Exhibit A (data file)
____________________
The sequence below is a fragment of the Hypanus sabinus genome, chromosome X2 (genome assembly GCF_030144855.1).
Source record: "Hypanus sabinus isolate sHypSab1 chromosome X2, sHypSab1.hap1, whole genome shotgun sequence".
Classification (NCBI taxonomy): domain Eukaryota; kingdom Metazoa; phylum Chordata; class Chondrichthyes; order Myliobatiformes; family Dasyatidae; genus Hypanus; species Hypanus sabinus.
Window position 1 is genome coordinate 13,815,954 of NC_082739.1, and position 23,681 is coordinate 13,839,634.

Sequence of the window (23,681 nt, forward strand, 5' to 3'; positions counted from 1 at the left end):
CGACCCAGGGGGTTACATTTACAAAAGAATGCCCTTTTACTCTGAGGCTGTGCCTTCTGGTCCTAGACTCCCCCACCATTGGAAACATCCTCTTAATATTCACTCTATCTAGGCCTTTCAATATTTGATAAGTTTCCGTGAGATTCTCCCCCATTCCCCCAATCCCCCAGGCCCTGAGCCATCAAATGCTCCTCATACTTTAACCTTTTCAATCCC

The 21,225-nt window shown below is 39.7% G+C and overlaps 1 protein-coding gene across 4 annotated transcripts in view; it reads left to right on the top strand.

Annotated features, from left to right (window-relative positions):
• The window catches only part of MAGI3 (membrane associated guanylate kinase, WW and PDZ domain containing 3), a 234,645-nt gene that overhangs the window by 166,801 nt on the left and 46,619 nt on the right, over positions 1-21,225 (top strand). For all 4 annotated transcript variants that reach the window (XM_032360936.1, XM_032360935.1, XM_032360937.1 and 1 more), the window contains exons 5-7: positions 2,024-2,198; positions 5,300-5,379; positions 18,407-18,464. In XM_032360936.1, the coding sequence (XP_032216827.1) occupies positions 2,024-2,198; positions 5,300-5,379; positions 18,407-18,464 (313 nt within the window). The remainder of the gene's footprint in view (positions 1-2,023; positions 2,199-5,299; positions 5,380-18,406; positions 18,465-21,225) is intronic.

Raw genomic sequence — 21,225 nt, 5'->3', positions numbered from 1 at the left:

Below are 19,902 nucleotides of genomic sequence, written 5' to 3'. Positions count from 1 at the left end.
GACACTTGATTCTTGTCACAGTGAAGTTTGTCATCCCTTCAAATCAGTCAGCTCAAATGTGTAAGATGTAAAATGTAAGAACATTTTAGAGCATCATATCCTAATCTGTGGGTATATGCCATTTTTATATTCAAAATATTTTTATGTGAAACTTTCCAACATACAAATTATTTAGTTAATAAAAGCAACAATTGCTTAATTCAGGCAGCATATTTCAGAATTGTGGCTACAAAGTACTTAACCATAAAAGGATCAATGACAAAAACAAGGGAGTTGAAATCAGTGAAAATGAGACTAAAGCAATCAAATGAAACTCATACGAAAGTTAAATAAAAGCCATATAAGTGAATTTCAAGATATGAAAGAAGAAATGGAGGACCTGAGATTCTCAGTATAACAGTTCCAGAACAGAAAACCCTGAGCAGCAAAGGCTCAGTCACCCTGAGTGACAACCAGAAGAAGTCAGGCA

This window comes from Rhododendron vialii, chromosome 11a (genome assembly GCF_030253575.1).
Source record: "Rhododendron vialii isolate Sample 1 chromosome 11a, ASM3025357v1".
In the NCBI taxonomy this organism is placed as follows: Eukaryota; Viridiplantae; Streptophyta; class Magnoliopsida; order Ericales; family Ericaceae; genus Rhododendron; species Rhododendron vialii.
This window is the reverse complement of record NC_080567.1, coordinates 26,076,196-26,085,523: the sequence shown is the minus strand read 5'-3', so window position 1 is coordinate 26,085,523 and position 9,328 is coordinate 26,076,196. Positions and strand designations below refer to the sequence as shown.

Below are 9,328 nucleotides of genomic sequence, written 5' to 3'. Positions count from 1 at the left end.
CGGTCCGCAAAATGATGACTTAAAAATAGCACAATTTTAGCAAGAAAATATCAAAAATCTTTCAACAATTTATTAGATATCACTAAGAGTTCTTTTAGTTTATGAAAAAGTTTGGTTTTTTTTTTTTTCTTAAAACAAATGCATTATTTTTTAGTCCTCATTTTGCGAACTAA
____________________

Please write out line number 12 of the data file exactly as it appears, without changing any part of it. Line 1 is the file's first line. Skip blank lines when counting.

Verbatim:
GACACTTGATTCTTGTCACAGTGAAGTTTGTCATCCCTTCAAATCAGTCAGCTCAAATGTGTAAGATGTAAAATGTAAGAACATTTTAGAGCATCATATCCTAATCTGTGGGTATATGCCATTTTTATATTCAAAATATTTTTATGTGAAACTTTCCAACATACAAATTATTTAGTTAATAAAAGCAACAATTGCTTAATTCAGGCAGCATATTTCAGAATTGTGGCTACAAAGTACTTAACCATAAAAGGATCAATGACAAAAACAAGGGAGTTGAAATCAGTGAAAATGAGACTAAAGCAATCAAATGAAACTCATACGAAAGTTAAATAAAAGCCATATAAGTGAATTTCAAGATATGAAAGAAGAAATGGAGGACCTGAGATTCTCAGTATAACAGTTCCAGAACAGAAAACCCTGAGCAGCAAAGGCTCAGTCACCCTGAGTGACAACCAGAAGAAGTCAGGCA